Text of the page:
Ours are, too. What is the problem with writing that was your greatest roadblock, and how did you overcome it?
There are two things that were equally as difficult to figure out. The first was plotting. Worlds Collide was the first story I ever outlined, which is the main reason why it was also the first decent story I ever actually completed. But the concept of plotting was a shady thing for me. I honestly didn't know there were such things as plotting structures until I heard a 101 level workshop from ACFW. That totally opened my eyes! And when I found Randy Ingermanson's Snowflake Method, my writing life was complete.
The second thing was letting a story tell itself, instead of trying to manhandle it into what I think it needs to be. Reinventing Rachel was an absolute mess, and I had to rewrite it three times because I kept trying to manipulate it. I had a set idea in my head of what I wanted this story to say, and I kept trying to shoehorn it into that mold, and the result was always an unreadable catastrophe. When I finally let go of what *I* wanted the story to be and just let the characters live out their lives to see what happened, that was when it became something people would actually want to read. A lot of that has to do with me being a control freak, and having to learn that God is the one who should have a plan for my books, not me. I'm just the messenger. And while Reinventing Rachel has only been out for a couple weeks, He's already proving that He can and will use my books in incredible ways in readers' lives if I just trust Him to do so.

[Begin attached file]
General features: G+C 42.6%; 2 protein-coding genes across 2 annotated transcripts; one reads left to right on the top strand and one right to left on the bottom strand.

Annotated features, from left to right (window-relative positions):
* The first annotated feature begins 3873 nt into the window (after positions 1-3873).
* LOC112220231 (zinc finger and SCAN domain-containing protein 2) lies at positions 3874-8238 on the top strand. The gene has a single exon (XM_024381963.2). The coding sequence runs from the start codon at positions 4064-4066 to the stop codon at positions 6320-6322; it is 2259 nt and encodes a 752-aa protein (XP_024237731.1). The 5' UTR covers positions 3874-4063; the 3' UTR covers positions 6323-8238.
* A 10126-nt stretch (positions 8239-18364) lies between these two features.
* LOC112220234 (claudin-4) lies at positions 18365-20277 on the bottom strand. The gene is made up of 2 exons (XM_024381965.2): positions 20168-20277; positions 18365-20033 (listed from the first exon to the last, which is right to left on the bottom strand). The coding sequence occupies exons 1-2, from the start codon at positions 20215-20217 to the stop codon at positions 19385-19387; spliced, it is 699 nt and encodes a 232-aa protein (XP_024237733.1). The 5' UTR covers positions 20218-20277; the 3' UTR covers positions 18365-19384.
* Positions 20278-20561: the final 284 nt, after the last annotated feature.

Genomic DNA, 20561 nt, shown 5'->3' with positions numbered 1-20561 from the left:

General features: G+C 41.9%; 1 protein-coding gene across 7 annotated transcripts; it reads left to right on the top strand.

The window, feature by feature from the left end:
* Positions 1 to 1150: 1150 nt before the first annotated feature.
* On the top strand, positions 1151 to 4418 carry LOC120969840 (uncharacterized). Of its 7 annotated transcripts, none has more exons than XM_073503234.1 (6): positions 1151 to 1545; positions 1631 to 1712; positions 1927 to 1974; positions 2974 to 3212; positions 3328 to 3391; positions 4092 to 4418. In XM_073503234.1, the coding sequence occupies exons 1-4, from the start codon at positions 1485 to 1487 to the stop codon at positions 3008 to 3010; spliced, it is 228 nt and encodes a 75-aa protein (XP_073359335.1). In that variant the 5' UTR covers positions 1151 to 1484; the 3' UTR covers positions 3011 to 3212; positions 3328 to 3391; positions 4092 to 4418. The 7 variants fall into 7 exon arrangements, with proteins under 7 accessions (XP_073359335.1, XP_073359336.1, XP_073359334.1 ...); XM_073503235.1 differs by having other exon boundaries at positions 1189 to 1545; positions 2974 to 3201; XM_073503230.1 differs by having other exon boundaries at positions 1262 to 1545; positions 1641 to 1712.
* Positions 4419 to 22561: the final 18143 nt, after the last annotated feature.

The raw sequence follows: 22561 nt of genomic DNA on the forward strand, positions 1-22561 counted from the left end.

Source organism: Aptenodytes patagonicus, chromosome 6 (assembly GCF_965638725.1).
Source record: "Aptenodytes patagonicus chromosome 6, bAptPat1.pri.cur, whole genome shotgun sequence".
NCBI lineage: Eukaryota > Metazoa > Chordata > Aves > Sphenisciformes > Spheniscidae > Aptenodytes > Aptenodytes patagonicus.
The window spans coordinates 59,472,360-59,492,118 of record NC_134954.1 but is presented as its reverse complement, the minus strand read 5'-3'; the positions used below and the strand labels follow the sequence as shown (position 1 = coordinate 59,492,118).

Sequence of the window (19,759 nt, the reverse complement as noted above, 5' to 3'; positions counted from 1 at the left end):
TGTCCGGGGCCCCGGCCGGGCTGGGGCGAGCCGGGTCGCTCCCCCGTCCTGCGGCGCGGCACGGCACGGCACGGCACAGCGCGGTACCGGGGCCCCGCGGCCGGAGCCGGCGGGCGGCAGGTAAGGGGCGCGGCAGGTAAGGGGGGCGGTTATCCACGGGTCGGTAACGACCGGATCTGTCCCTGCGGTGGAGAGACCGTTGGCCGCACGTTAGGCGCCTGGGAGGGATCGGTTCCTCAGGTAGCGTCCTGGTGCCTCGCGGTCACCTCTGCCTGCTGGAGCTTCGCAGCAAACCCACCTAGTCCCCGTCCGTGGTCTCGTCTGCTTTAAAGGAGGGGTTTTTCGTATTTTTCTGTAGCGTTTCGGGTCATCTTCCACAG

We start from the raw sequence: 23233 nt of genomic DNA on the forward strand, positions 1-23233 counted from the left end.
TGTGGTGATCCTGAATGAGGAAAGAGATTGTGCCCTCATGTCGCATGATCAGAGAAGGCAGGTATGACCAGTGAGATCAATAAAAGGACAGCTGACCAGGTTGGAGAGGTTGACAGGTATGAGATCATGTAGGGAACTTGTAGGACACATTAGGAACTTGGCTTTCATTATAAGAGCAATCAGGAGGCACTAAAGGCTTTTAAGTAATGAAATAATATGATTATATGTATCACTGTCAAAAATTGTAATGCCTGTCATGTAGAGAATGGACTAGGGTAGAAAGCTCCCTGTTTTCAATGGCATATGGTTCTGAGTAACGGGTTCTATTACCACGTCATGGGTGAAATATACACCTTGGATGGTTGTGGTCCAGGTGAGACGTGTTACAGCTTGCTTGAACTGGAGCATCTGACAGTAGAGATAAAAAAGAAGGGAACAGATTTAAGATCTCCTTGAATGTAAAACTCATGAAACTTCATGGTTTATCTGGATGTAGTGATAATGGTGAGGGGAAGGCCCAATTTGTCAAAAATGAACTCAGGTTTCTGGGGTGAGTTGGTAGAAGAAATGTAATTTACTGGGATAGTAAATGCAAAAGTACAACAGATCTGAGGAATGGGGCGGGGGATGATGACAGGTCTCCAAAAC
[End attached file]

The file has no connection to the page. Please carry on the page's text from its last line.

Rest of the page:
What advice would you give to an author just starting out?
If you're like me--you've been writing ever since you learned what a sentence was, you got A's on every written assignment you were ever given, your friends even recognize that you're a writer--don't assume you know what you're doing. I thought I knew everything I needed to know to write great books, and then I started reading books on writing and attending conferences. Talk about being humbled! I had to learn that reading voraciously and writing prolifically only gets you so far. Then you need to start actually studying the craft and *working* at it.
Tell us about the featured book.
Reinventing Rachel is about a young woman who experiences a series of tragedies that she thinks God was obligated to protect her from. The fact that He doesn't makes her start doubting if the faith she's lived out since childhood was just a farce. She ends up walking away from it, moving from her home in California to Chicago, and becoming a disciple of her hedonistic friend Daphne, thinking that living by her own rules will at least give her a measure of control over her life and protect her from the kind of hurt she experienced back in California. As you can imagine, things don't work out the way she expects them to.
So many people have done that. This sounds like an interesting story. How can readers find you on the Internet?
I'm all over the place! AlisonStrobel.com is my website, and my husband and I can be found talking about our children's books at DanAndAliMorrow.com.
I'm on Facebook (with both a group page and a personal page) and Twitter (username alisonstrobel--though I'm really bad at remembering to tweet), and when I've got time to kill I'm over on GentleChristianMothers.com learning how to be a better mom to Abby and PJ. (If you're a mom, or planning on ever being a mom, come check it out--I'm Novelmama there.)
Thank you, Alison, for this wonderful peek into your writing world.